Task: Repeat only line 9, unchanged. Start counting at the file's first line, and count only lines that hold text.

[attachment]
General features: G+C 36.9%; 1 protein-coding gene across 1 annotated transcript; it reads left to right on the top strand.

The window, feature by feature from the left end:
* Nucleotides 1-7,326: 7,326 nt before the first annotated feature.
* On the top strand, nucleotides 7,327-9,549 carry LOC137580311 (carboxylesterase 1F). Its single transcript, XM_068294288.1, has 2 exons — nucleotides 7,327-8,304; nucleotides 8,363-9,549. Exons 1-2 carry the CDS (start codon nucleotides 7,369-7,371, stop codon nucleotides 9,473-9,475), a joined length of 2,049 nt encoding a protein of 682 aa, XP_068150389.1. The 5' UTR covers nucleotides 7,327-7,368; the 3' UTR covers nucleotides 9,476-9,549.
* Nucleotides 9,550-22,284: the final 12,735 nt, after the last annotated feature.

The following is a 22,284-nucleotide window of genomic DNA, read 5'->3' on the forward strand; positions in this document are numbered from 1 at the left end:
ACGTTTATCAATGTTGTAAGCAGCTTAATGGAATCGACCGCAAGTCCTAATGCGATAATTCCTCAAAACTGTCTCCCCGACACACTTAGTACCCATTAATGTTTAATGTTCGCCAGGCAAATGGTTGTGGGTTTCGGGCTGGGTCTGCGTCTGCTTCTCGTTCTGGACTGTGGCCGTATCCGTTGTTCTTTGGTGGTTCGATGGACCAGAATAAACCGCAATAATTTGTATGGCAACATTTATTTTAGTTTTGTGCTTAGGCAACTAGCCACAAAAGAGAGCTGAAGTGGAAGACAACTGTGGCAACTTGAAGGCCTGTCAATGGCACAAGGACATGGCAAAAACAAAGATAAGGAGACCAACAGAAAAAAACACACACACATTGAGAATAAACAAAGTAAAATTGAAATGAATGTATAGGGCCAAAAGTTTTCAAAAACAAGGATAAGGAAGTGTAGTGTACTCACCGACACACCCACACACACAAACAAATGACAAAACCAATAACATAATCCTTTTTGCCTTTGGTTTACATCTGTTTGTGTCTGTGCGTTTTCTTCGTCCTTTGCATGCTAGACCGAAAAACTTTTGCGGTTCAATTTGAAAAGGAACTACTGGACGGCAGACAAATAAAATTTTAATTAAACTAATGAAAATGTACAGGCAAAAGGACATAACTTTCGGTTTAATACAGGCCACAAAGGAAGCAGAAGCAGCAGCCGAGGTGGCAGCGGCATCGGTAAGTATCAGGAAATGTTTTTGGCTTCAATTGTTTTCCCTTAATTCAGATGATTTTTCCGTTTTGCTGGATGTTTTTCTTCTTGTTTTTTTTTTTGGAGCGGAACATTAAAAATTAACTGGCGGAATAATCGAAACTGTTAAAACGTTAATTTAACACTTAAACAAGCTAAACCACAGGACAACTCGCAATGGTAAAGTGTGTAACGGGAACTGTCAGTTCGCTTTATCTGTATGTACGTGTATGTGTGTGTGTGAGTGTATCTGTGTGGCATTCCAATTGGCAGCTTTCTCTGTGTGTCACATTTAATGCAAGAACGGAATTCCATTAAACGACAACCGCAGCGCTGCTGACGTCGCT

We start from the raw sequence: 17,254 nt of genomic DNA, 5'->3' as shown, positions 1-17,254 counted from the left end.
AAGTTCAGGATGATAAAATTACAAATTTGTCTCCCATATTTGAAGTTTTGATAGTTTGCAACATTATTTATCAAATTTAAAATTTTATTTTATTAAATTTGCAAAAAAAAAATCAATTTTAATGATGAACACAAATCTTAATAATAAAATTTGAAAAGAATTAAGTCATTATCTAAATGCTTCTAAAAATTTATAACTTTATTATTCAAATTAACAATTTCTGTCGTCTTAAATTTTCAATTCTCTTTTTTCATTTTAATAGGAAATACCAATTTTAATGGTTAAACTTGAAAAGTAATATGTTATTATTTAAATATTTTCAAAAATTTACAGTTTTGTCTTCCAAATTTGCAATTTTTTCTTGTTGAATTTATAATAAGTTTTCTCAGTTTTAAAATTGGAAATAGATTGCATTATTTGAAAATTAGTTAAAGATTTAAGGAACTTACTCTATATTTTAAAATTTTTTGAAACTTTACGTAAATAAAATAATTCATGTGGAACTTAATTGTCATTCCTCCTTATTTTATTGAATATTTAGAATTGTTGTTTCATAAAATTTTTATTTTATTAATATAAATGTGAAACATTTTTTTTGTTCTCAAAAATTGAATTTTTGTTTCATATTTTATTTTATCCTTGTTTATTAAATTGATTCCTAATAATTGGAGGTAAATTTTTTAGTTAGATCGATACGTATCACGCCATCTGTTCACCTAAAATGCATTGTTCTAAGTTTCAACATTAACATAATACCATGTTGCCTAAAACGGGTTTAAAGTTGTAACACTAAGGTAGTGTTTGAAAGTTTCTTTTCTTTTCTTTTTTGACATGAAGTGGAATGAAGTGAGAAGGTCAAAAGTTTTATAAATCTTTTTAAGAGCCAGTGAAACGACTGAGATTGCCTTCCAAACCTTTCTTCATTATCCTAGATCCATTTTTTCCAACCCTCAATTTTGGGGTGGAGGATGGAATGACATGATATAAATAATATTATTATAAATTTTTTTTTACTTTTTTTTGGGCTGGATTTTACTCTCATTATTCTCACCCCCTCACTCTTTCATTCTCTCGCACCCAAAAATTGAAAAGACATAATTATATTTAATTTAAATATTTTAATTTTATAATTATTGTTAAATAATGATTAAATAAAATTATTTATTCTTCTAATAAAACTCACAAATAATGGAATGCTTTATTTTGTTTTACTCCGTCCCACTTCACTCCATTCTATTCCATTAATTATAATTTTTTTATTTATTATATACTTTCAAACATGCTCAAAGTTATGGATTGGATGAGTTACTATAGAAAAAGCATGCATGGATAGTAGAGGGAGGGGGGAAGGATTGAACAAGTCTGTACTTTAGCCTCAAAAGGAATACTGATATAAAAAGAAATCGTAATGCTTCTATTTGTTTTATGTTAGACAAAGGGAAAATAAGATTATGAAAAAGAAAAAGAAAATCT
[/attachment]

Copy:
AAGTTCAGGATGATAAAATTACAAATTTGTCTCCCATATTTGAAGTTTTGATAGTTTGCAACATTATTTATCAAATTTAAAATTTTATTTTATTAAATTTGCAAAAAAAAAATCAATTTTAATGATGAACACAAATCTTAATAATAAAATTTGAAAAGAATTAAGTCATTATCTAAATGCTTCTAAAAATTTATAACTTTATTATTCAAATTAACAATTTCTGTCGTCTTAAATTTTCAATTCTCTTTTTTCATTTTAATAGGAAATACCAATTTTAATGGTTAAACTTGAAAAGTAATATGTTATTATTTAAATATTTTCAAAAATTTACAGTTTTGTCTTCCAAATTTGCAATTTTTTCTTGTTGAATTTATAATAAGTTTTCTCAGTTTTAAAATTGGAAATAGATTGCATTATTTGAAAATTAGTTAAAGATTTAAGGAACTTACTCTATATTTTAAAATTTTTTGAAACTTTACGTAAATAAAATAATTCATGTGGAACTTAATTGTCATTCCTCCTTATTTTATTGAATATTTAGAATTGTTGTTTCATAAAATTTTTATTTTATTAATATAAATGTGAAACATTTTTTTTGTTCTCAAAAATTGAATTTTTGTTTCATATTTTATTTTATCCTTGTTTATTAAATTGATTCCTAATAATTGGAGGTAAATTTTTTAGTTAGATCGATACGTATCACGCCATCTGTTCACCTAAAATGCATTGTTCTAAGTTTCAACATTAACATAATACCATGTTGCCTAAAACGGGTTTAAAGTTGTAACACTAAGGTAGTGTTTGAAAGTTTCTTTTCTTTTCTTTTTTGACATGAAGTGGAATGAAGTGAGAAGGTCAAAAGTTTTATAAATCTTTTTAAGAGCCAGTGAAACGACTGAGATTGCCTTCCAAACCTTTCTTCATTATCCTAGATCCATTTTTTCCAACCCTCAATTTTGGGGTGGAGGATGGAATGACATGATATAAATAATATTATTATAAATTTTTTTTTACTTTTTTTTGGGCTGGATTTTACTCTCATTATTCTCACCCCCTCACTCTTTCATTCTCTCGCACCCAAAAATTGAAAAGACATAATTATATTTAATTTAAATATTTTAATTTTATAATTATTGTTAAATAATGATTAAATAAAATTATTTATTCTTCTAATAAAACTCACAAATAATGGAATGCTTTATTTTGTTTTACTCCGTCCCACTTCACTCCATTCTATTCCATTAATTATAATTTTTTTATTTATTATATACTTTCAAACATGCTCAAAGTTATGGATTGGATGAGTTACTATAGAAAAAGCATGCATGGATAGTAGAGGGAGGGGGGAAGGATTGAACAAGTCTGTACTTTAGCCTCAAAAGGAATACTGATATAAAAAGAAATCGTAATGCTTCTATTTGTTTTATGTTAGACAAAGGGAAAATAAGATTATGAAAAAGAAAAAGAAAATCT